About Us | Help Videos | Contact Us | Subscriptions



This article in AJ

  1. Vol. 92 No. 3, p. 436-444
    Received: Apr 27, 1999

    * Corresponding author(s): a.elings@plant.wag-ur.nl
Request Permissions


Estimation of Leaf Area in Tropical Maize

  1. Anne Elings *
  1. The International Center for Maize and Wheat Improvement (CIMMYT), Lisboa 27, Apdo. Postal 6-641, 06600 Mexico, D.F., Mexico


Leaf area development at regular time intervals during the growing season is estimated by many crop growth models and is needed for competition studies. In plant breeding programs, observation is generally restricted to a single leaf area estimate or assessment of the plant type. Two procedures that build on earlier studies are presented to estimate total plant leaf area of maize (Zea mays L.). Leaf area development of six tropical maize cultivars grown in 1995 and 1996 in several tropical environments in Mexico (both favorable and moisture- and N-limited) was observed and analyzed. First, the validity of a bell-shaped curve describing the area of individual leaves as a function of leaf number was investigated. When individual cultivar–environment combinations were normalized for area of the largest leaf and for total leaf number, one parameter set described all combinations. It remained difficult, however, to estimate these parameters in advance, which limits predictive applications in crop growth models. Analytical application after flowering, when parameter values can be determined, is possible. Second, a method was developed to directly estimate total leaf area when total leaf number and area of the largest leaf are known. The method makes use of the facts that the area of the largest leaf relative to total plant leaf area is constant and that this constant is linearly related to total leaf number. This study has shown that approaches previously presented by others are applicable in modified form over a wide range of environmental conditions.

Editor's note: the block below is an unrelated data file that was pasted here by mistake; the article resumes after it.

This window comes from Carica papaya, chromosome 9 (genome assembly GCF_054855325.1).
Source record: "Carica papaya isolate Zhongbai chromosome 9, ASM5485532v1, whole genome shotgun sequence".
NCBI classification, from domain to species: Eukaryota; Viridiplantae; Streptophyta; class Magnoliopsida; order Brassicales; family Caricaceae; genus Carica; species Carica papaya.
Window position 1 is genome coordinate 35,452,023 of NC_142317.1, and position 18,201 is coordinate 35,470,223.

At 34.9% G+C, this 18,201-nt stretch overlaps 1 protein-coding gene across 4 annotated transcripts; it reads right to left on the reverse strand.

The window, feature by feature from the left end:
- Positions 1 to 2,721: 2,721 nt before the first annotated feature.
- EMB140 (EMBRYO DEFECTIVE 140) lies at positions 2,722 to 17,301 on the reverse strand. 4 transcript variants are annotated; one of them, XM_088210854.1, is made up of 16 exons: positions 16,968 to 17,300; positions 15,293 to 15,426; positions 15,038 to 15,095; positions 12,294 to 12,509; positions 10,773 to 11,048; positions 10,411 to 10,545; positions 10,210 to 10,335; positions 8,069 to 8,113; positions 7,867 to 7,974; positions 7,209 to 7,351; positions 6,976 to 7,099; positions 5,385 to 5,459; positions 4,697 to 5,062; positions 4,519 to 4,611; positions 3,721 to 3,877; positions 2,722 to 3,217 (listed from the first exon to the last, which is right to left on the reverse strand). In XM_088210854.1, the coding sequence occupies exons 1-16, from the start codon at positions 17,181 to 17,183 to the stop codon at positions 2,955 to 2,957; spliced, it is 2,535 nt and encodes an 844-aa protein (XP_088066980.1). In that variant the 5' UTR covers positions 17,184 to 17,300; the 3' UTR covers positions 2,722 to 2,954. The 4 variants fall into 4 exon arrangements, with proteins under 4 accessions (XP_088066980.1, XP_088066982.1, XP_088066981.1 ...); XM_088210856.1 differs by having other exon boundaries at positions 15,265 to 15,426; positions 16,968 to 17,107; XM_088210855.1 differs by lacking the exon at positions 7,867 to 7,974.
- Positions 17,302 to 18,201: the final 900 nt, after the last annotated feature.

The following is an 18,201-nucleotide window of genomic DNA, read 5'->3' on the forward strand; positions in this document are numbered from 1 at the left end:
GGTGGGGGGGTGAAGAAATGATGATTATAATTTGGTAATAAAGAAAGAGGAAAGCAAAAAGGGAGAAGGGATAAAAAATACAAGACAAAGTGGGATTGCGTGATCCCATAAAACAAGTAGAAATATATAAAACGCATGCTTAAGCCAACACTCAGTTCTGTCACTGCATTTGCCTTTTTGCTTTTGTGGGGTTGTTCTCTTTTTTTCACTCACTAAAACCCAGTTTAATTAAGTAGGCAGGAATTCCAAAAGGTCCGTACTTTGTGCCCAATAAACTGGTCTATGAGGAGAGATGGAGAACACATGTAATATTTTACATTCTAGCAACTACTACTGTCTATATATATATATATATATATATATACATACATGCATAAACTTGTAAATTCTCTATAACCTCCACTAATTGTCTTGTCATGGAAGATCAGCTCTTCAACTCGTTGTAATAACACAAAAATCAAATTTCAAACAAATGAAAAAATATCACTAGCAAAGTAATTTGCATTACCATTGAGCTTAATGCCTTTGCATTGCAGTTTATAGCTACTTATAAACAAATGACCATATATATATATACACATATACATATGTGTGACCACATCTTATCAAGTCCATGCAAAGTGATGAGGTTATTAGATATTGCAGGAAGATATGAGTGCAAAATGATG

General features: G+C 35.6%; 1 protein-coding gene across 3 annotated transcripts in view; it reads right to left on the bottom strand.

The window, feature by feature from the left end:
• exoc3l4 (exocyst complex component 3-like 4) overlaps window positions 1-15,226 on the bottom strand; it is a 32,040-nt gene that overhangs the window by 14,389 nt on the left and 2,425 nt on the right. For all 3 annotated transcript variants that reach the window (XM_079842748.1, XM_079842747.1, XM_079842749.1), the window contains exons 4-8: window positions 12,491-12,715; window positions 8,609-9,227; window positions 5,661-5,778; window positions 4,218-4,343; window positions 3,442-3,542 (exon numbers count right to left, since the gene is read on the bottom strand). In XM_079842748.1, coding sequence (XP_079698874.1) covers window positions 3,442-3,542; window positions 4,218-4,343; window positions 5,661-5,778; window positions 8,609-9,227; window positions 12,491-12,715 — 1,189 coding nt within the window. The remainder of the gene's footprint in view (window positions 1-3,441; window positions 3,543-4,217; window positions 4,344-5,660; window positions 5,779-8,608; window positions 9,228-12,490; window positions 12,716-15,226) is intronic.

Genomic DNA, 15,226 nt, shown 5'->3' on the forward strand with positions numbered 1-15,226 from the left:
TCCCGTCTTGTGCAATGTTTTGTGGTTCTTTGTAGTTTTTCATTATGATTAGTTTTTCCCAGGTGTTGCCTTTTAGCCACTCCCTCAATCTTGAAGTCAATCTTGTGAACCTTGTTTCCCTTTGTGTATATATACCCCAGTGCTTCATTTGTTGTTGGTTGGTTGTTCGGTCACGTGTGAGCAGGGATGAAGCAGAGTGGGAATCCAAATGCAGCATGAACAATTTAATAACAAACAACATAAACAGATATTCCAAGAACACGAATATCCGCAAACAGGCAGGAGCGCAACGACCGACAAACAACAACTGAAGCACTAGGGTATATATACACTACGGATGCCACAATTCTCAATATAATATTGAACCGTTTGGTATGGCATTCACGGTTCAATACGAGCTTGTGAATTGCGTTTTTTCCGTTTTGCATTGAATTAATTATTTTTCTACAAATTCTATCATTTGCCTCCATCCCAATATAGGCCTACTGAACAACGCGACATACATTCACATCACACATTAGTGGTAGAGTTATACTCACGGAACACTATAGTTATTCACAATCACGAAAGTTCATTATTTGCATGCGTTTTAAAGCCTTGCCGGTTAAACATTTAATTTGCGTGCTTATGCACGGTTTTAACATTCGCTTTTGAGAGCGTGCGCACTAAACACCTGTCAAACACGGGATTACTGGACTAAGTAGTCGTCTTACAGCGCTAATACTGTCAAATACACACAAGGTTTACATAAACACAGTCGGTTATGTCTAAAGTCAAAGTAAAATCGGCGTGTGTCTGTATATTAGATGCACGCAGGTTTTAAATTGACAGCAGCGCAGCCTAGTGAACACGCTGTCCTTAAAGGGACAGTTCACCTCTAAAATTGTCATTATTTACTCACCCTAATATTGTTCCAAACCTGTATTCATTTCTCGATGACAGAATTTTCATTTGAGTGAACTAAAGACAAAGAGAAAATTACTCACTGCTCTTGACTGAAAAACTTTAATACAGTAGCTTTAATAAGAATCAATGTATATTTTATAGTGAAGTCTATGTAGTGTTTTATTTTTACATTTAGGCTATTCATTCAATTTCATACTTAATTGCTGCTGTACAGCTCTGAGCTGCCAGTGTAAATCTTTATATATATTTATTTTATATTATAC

Please view the pdf by using the Full Text (PDF) link under 'View' to the left.

Copyright © 2000. American Society of AgronomySoil Science Society of America